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Powidl, also written as powidel, is pronounced as "po-viddle" and is known as povidla in Czech. It is a prune butter or a plum stew that is eaten as a spread or used as a filling to make other dishes. It is very popular in Austria, Hungary, the Czech Republic and other parts of eastern Europe. The process of making powidl is quite long-winded, although not particularly complicated.
This is a traditional dish that, in the earlier days, was prepared mainly in the winter. Winter was the only period when most people had time to spare for the long cooking and the constant stirring needed to make this prune butter. Often, women would gather together to do the cooking and they would take turns to stir the simmering plum stew, and while away the time telling each other stories. The Czech word for story-telling is povidat, and the name for this food has originated from it.
The main ingredients used to make this prune butter are late-harvested plums, cinnamon and cloves. The plums are cut up, added to cinnamon, cloves and water, and the mix is first brought to a boil and then cooked on a simmer for many hours. It is necessary to stir the mix at regular intervals as it cooks to prevent the plums from sticking to the bottom of the pot. The powidl is considered done when the water has evaporated to a good degree and the mix has achieved a thick consistency. The mix is then strained through a sieve to remove the skins and the spices, and to get a smooth prune butter.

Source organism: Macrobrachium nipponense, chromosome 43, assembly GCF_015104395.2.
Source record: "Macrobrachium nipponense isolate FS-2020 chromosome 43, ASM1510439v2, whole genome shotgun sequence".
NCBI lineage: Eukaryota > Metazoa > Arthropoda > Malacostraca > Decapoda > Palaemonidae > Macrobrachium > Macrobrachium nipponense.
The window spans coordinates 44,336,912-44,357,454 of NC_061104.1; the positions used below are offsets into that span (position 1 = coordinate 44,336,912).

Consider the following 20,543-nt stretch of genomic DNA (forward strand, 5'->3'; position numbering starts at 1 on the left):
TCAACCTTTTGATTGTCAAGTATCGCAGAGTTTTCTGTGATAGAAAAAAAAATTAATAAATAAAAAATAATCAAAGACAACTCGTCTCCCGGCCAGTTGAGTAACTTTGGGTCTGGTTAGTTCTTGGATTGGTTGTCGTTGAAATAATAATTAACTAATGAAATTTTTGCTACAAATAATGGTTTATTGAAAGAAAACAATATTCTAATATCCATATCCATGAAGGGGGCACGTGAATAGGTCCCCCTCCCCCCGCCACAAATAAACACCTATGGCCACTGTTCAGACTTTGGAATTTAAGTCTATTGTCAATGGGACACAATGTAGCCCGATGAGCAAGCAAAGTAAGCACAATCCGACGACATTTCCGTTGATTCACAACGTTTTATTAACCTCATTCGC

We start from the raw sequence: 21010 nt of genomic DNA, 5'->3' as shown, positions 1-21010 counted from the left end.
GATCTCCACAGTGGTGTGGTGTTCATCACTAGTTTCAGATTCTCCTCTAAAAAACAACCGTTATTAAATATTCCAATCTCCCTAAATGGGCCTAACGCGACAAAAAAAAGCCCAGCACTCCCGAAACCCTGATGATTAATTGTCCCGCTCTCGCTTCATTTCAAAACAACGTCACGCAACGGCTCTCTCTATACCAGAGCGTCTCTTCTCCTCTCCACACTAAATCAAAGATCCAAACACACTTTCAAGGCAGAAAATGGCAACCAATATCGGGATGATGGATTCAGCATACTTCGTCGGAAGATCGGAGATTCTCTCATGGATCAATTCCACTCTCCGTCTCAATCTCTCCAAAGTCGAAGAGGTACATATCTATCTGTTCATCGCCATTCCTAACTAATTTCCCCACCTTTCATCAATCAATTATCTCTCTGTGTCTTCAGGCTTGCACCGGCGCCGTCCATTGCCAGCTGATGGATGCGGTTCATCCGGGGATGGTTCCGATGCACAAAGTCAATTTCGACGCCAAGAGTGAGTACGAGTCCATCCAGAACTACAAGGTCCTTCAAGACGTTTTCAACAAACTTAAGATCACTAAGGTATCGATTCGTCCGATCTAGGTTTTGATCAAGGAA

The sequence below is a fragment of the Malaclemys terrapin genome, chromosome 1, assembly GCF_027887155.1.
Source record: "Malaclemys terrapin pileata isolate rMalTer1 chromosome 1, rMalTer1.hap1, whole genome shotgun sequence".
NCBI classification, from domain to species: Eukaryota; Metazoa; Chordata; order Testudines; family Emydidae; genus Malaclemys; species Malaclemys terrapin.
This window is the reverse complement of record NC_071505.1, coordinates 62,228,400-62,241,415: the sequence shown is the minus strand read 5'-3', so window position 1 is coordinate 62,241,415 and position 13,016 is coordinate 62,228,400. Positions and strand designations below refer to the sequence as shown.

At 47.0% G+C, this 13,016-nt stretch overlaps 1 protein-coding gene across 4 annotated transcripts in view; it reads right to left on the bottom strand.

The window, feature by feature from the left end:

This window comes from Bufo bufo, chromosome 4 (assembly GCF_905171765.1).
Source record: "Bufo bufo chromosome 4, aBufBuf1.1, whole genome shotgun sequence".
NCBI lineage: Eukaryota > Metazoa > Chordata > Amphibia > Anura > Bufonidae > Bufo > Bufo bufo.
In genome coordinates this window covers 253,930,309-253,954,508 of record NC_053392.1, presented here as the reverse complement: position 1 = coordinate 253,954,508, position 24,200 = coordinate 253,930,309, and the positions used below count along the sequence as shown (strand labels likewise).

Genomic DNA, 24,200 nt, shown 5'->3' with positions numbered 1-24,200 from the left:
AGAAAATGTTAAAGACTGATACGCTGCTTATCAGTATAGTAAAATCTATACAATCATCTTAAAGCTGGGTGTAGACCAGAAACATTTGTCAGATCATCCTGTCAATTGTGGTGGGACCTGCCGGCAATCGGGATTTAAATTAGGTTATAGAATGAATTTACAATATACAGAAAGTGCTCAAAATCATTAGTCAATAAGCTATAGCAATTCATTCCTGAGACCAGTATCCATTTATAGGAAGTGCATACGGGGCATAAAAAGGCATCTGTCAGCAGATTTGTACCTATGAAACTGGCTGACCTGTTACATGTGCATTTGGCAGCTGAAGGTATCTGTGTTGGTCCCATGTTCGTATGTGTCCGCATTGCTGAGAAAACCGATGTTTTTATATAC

In most jams, sugar and lemon juice are generally added to the jam as preservatives. Sugar is generally not added when making powidl, but a little lemon juice may be added to the mix as it is cooking. The mixture is then filled into jars and kept in a refrigerator for a couple of weeks. Without this, the prune butter is not likely to last long after a jar has been opened. Many chefs these days prefer to prepare powidl in small amounts as needed, so there is no question of the plum stew spoiling.
This prune butter may be used in spreads for sandwiches or cakes, or as a filling in pastries, cakes and dumplings. A popular Austrian dish that makes use of plum stew filling is a dumpling known as Germknödel. Powidl is also used to make a special powidl cake and to make a Bohemian pastry called Buchteln.
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